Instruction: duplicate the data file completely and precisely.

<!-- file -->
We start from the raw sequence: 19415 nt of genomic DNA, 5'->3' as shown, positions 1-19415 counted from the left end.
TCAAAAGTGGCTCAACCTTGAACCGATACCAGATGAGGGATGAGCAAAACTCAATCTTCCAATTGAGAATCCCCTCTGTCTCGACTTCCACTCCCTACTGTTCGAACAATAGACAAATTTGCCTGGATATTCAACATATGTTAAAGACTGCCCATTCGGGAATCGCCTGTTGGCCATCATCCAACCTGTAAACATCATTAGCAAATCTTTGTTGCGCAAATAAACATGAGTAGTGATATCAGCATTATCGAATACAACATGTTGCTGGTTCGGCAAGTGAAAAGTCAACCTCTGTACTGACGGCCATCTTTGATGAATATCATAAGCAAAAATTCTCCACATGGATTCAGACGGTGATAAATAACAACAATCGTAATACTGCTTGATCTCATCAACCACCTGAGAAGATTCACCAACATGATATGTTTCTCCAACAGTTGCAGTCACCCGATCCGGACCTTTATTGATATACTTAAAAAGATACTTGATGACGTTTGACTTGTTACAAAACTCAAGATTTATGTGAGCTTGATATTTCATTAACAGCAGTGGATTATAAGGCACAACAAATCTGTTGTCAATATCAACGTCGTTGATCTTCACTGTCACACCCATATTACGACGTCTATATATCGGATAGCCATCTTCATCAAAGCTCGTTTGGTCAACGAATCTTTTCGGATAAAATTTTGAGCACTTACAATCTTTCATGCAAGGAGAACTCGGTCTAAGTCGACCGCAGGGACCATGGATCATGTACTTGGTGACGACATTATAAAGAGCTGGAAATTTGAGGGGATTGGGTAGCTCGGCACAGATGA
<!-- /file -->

We start from the raw sequence: 19415 nt of genomic DNA, 5'->3' as shown, positions 1-19415 counted from the left end.
TCAAAAGTGGCTCAACCTTGAACCGATACCAGATGAGGGATGAGCAAAACTCAATCTTCCAATTGAGAATCCCCTCTGTCTCGACTTCCACTCCCTACTGTTCGAACAATAGACAAATTTGCCTGGATATTCAACATATGTTAAAGACTGCCCATTCGGGAATCGCCTGTTGGCCATCATCCAACCTGTAAACATCATTAGCAAATCTTTGTTGCGCAAATAAACATGAGTAGTGATATCAGCATTATCGAATACAACATGTTGCTGGTTCGGCAAGTGAAAAGTCAACCTCTGTACTGACGGCCATCTTTGATGAATATCATAAGCAAAAATTCTCCACATGGATTCAGACGGTGATAAATAACAACAATCGTAATACTGCTTGATCTCATCAACCACCTGAGAAGATTCACCAACATGATATGTTTCTCCAACAGTTGCAGTCACCCGATCCGGACCTTTATTGATATACTTAAAAAGATACTTGATGACGTTTGACTTGTTACAAAACTCAAGATTTATGTGAGCTTGATATTTCATTAACAGCAGTGGATTATAAGGCACAACAAATCTGTTGTCAATATCAACGTCGTTGATCTTCACTGTCACACCCATATTACGACGTCTATATATCGGATAGCCATCTTCATCAAAGCTCGTTTGGTCAACGAATCTTTTCGGATAAAATTTTGAGCACTTACAATCTTTCATGCAAGGAGAACTCGGTCTAAGTCGACCGCAGGGACCATGGATCATGTACTTGGTGACGACATTATAAAGAGCTGGAAATTTGAGGGGATTGGGTAGCTCGGCACAGATGA